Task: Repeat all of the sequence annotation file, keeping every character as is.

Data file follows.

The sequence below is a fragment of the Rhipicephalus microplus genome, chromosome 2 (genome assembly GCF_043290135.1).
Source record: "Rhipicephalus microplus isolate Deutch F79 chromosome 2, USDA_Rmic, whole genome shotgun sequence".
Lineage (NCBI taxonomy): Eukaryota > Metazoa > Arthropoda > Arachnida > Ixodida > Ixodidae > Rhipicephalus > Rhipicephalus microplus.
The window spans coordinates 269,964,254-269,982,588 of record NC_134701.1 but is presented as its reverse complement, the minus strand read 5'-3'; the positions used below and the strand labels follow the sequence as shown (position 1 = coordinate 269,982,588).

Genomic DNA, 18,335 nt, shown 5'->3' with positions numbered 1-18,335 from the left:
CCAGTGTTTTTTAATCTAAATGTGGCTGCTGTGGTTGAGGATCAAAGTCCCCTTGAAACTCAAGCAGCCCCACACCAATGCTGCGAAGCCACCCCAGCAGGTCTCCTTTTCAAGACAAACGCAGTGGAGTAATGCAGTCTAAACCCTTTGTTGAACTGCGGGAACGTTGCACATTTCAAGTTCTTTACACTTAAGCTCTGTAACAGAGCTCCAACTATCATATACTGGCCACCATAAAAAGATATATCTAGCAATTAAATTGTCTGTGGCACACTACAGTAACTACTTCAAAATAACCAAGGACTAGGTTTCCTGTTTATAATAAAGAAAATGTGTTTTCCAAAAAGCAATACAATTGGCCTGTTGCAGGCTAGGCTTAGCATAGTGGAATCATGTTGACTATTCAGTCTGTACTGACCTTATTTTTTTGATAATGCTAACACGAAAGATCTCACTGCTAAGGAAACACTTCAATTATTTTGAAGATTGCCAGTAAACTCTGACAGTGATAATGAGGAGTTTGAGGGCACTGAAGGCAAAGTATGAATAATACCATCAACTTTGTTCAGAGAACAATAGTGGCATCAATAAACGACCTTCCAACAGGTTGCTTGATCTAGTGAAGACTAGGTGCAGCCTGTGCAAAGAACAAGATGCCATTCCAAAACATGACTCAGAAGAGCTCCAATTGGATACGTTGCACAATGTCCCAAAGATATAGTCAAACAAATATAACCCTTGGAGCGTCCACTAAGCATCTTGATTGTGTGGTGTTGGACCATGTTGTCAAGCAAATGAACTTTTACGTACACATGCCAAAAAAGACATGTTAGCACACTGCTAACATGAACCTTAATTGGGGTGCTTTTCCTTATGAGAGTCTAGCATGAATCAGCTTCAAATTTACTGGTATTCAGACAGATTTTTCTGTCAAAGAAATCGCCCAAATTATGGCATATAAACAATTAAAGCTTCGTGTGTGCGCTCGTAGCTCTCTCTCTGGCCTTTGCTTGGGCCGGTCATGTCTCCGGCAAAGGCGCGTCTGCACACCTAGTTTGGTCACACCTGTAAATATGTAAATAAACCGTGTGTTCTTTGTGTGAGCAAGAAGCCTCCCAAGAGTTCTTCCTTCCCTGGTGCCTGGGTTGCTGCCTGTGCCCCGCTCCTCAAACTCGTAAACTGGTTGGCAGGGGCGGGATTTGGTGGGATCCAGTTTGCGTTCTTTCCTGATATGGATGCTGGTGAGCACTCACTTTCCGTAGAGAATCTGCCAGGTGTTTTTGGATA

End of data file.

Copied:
The sequence below is a fragment of the Rhipicephalus microplus genome, chromosome 2 (genome assembly GCF_043290135.1).
Source record: "Rhipicephalus microplus isolate Deutch F79 chromosome 2, USDA_Rmic, whole genome shotgun sequence".
Lineage (NCBI taxonomy): Eukaryota > Metazoa > Arthropoda > Arachnida > Ixodida > Ixodidae > Rhipicephalus > Rhipicephalus microplus.
The window spans coordinates 269,964,254-269,982,588 of record NC_134701.1 but is presented as its reverse complement, the minus strand read 5'-3'; the positions used below and the strand labels follow the sequence as shown (position 1 = coordinate 269,982,588).

Genomic DNA, 18,335 nt, shown 5'->3' with positions numbered 1-18,335 from the left:
CCAGTGTTTTTTAATCTAAATGTGGCTGCTGTGGTTGAGGATCAAAGTCCCCTTGAAACTCAAGCAGCCCCACACCAATGCTGCGAAGCCACCCCAGCAGGTCTCCTTTTCAAGACAAACGCAGTGGAGTAATGCAGTCTAAACCCTTTGTTGAACTGCGGGAACGTTGCACATTTCAAGTTCTTTACACTTAAGCTCTGTAACAGAGCTCCAACTATCATATACTGGCCACCATAAAAAGATATATCTAGCAATTAAATTGTCTGTGGCACACTACAGTAACTACTTCAAAATAACCAAGGACTAGGTTTCCTGTTTATAATAAAGAAAATGTGTTTTCCAAAAAGCAATACAATTGGCCTGTTGCAGGCTAGGCTTAGCATAGTGGAATCATGTTGACTATTCAGTCTGTACTGACCTTATTTTTTTGATAATGCTAACACGAAAGATCTCACTGCTAAGGAAACACTTCAATTATTTTGAAGATTGCCAGTAAACTCTGACAGTGATAATGAGGAGTTTGAGGGCACTGAAGGCAAAGTATGAATAATACCATCAACTTTGTTCAGAGAACAATAGTGGCATCAATAAACGACCTTCCAACAGGTTGCTTGATCTAGTGAAGACTAGGTGCAGCCTGTGCAAAGAACAAGATGCCATTCCAAAACATGACTCAGAAGAGCTCCAATTGGATACGTTGCACAATGTCCCAAAGATATAGTCAAACAAATATAACCCTTGGAGCGTCCACTAAGCATCTTGATTGTGTGGTGTTGGACCATGTTGTCAAGCAAATGAACTTTTACGTACACATGCCAAAAAAGACATGTTAGCACACTGCTAACATGAACCTTAATTGGGGTGCTTTTCCTTATGAGAGTCTAGCATGAATCAGCTTCAAATTTACTGGTATTCAGACAGATTTTTCTGTCAAAGAAATCGCCCAAATTATGGCATATAAACAATTAAAGCTTCGTGTGTGCGCTCGTAGCTCTCTCTCTGGCCTTTGCTTGGGCCGGTCATGTCTCCGGCAAAGGCGCGTCTGCACACCTAGTTTGGTCACACCTGTAAATATGTAAATAAACCGTGTGTTCTTTGTGTGAGCAAGAAGCCTCCCAAGAGTTCTTCCTTCCCTGGTGCCTGGGTTGCTGCCTGTGCCCCGCTCCTCAAACTCGTAAACTGGTTGGCAGGGGCGGGATTTGGTGGGATCCAGTTTGCGTTCTTTCCTGATATGGATGCTGGTGAGCACTCACTTTCCGTAGAGAATCTGCCAGGTGTTTTTGGATA